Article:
Not many college lecturers wear blue lipstick, but Achinta S. McDaniel is not the typical instructor.
A professional dancer, choreographer, dance teacher, and soon-to-be lecturer at University of Southern California's Glorya Kaufman School of Dance, McDaniel has had a lifelong fascination with the color.
"I've been obsessed since birth, basically. That's what my mom tells me," McDaniel told NBC News.
Her mother, Nilli — whose name is derived from the Hindi word for "blue," neela — recalls McDaniel grabbing at every blue object in sight and throwing temper tantrums when she couldn't have a blue toy, McDaniel said.
"I remember crazily being, like crazily, obsessive about it. And that never changed," she said.
That obsession led the first-generation Indian American and lecturer in contemporary Indian dance to name her company Blue13. Founded in 1999, it features dancers of various ethnicities and dance backgrounds. The 13-member troupe features this melange of influences in its pieces, like the upcoming "Dragon" for the 2017-2018 season. Dragon's theme centers on balancing identities that are sometimes at odds with each other — because of ethnicity, sexuality, or otherwise.
"It's about walking that tightrope between two worlds. Everybody has felt and is feeling that in the company — what it means to kind of struggle with your own beliefs or who you are and hide. And [then] to blossom and come out of it and be able to fight and be yourself," she said.
Striking that balance is something McDaniel knows well. Born in Queens, New York, to a neurosurgeon father and businesswoman/homemaker mother, McDaniel grew up in Cleveland, where she started studying dance at age three. She started choreographing at age 14 and joined dance ensembles at local universities.
Much to the chagrin of her extended family (but with support of her Sikh parents, she said), McDaniel and her younger brother were often chastised for being "too American." She insisted on donning the uniform of a rebellious American teen: combat boots, mini-skirts, and black nail polish. But now, decades later, both she and her brother have built careers rooted in the Indian sub-continent (he works for Saavn, an online service that distributes Indian and Bollywood music).
"Being such a rebel-looking child in the eyes of all the aunties and uncles in the community, now they all have a great laugh about it," she said.
While McDaniel grew up watching Bollywood movies and casually choreographing bhangra for local Indian community gatherings, she didn't formally study the art of Indian dance until after earning her bachelor's in choreography, dance, and theater from New York University. In 1998 and motivated primarily, she said, out of fear over her post-collegiate future, she moved to Bangalore for six months to study kathak, a form of classical northern Indian dance rooted in Hindu storytelling, with guru Maya Rao.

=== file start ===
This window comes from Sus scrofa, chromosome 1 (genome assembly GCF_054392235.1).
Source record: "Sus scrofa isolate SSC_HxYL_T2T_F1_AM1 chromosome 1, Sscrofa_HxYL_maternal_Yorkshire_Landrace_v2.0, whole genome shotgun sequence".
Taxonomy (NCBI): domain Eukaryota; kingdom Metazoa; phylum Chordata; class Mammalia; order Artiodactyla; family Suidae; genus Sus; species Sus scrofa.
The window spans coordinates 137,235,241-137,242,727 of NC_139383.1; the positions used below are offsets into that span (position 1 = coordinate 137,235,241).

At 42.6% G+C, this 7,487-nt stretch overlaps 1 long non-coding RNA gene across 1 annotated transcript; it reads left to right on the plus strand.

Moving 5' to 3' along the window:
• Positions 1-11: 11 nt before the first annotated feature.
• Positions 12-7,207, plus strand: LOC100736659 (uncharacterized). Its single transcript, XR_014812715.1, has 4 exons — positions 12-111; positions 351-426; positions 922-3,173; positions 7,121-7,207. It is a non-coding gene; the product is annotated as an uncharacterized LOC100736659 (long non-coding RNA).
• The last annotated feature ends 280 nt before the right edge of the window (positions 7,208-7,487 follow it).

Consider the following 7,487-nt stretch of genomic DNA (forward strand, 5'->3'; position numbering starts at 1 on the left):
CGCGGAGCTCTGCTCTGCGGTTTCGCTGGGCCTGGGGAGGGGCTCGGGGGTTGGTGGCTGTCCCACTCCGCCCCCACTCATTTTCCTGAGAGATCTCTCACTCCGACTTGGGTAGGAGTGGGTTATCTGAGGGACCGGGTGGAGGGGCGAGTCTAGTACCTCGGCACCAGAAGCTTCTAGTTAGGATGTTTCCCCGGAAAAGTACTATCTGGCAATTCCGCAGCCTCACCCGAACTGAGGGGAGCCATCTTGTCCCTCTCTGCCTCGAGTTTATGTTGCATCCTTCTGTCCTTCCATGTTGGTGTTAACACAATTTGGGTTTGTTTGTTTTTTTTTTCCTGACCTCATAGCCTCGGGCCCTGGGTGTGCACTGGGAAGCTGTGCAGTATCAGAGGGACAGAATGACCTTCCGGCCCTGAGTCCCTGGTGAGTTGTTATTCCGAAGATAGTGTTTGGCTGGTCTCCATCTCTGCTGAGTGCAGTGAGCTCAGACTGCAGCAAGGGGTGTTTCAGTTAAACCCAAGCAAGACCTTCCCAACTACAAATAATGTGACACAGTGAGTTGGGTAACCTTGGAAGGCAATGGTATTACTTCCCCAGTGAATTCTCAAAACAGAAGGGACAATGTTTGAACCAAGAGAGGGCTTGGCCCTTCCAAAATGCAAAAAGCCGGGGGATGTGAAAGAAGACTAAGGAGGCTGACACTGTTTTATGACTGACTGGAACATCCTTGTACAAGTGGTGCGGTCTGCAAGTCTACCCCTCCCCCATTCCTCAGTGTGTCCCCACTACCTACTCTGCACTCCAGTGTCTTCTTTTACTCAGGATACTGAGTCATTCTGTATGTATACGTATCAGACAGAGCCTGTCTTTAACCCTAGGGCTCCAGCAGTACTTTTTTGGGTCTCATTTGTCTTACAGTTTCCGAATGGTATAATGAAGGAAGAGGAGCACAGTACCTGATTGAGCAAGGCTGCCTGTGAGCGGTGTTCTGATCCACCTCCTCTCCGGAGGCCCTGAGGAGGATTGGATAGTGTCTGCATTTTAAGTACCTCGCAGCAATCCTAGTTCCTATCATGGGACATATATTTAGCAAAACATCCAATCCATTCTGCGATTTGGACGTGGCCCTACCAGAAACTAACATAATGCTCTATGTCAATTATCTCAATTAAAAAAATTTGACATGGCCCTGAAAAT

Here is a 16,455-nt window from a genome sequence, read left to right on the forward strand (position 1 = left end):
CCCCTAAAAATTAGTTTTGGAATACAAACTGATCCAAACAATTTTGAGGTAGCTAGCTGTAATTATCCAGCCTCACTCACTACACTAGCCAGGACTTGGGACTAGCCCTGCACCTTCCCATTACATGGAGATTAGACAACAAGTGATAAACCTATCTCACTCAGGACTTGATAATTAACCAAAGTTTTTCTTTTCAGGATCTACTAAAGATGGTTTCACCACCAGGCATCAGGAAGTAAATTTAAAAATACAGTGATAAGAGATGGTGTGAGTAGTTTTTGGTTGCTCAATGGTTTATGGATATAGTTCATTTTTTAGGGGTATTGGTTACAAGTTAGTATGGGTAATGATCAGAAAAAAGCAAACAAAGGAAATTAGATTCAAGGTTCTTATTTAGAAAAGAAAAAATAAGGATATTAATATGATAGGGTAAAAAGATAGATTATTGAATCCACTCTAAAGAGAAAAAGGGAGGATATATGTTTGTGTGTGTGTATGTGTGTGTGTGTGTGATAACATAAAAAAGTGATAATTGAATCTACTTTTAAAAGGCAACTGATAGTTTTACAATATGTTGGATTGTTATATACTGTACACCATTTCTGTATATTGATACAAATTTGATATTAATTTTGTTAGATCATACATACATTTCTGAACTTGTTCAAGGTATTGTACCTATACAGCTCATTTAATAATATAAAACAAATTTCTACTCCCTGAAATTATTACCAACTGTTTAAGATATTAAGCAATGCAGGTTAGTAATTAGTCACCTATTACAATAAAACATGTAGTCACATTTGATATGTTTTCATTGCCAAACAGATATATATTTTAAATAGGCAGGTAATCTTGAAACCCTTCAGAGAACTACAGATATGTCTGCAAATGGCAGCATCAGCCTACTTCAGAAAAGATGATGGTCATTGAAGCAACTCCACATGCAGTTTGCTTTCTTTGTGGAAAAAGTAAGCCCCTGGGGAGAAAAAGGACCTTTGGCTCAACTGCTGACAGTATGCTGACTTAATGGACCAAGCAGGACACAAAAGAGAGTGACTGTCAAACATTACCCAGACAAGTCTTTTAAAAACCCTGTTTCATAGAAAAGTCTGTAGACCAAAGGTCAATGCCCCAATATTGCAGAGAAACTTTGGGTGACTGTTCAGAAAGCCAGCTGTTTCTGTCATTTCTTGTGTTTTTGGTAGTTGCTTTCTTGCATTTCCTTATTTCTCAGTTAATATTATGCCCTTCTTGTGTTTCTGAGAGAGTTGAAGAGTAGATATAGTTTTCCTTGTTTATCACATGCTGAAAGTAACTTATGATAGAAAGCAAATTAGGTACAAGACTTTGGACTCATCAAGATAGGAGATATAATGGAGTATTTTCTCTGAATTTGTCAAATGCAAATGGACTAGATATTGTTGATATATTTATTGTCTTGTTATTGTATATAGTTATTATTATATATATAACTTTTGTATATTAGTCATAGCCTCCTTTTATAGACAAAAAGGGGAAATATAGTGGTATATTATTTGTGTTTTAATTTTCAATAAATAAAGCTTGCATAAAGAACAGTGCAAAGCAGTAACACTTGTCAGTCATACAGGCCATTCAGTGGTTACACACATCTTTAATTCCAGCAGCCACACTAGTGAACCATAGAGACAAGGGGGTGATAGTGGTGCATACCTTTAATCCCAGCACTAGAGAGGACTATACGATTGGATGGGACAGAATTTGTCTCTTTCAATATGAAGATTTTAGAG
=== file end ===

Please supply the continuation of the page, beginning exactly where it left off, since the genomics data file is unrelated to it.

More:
There, the tightrope-walking continued. By day, McDaniel immersed herself in the study and traditions of a discipline vastly different from the jazz, tap, and modern she learned in dance studios back home. "There were concrete floors, and that's what we're learning on. You had a live drummer playing tabla in class, and you call your teacher didi, which is a respectful word for older sister. You touch her feet before and after class. I loved that."
By night, she helped local dancers choreograph a Western-style, Andrew Lloyd Webber-inspired musical. When she returned to New York in 1999, McDaniel channeled her new-found love of kathak and renewed love for Indian dance into designing and teaching Bollywood dance classes, a novel concept at the time, she said. She moved to Los Angeles in 2001 with her filmmaker husband.
In LA's burgeoning dance scene, McDaniel has become one of the go-to Indian dance professionals, choreographing for commercials (Heineken, Snapple, Bounty), music videos (The Strokes), and TV shows ("New Girl," "The Amazing Race"). She is adamant about conveying accurate portrayals of Bollywood and bhangra in mainstream media.
"Seeing girls wearing belly chains or belts with the coins — that is not Indian, that is not Bollywood. Don't call this a Bollywood number when your costume department didn't bother to do their research on it," she said.
At USC, she will teach two courses in Bollywood dance, exploring the history and origin of the art and its roots in classical Indian dance.
She will also continue teaching classes at studios in LA and working with Blue13. The "13" is as integral to McDaniel's brand as the blue is: it's her lucky number. The Punjabi word for the number also means "something of yours that you share," she said, a tenet the company takes seriously by teaching a mix of Bollywood, hip-hop, modern, and jazz at local schools and presenting pieces on concert stages. McDaniel said it can be an uphill battle getting her multi-cultural dance company on said stages, as presenters and theaters insist on featuring mostly Western styles of dance like ballet or modern.
Despite her penchant for the color blue, melancholy is the last thing she's feeling about the success she has found in balancing on various tightropes: South Asian and American, teacher and student. McDaniel relishes standing and dancing in that crevasse. "As you get older and as you create more work, there's this weird home in the discomfort of it all," she said. "That's where your home is, this constant feud."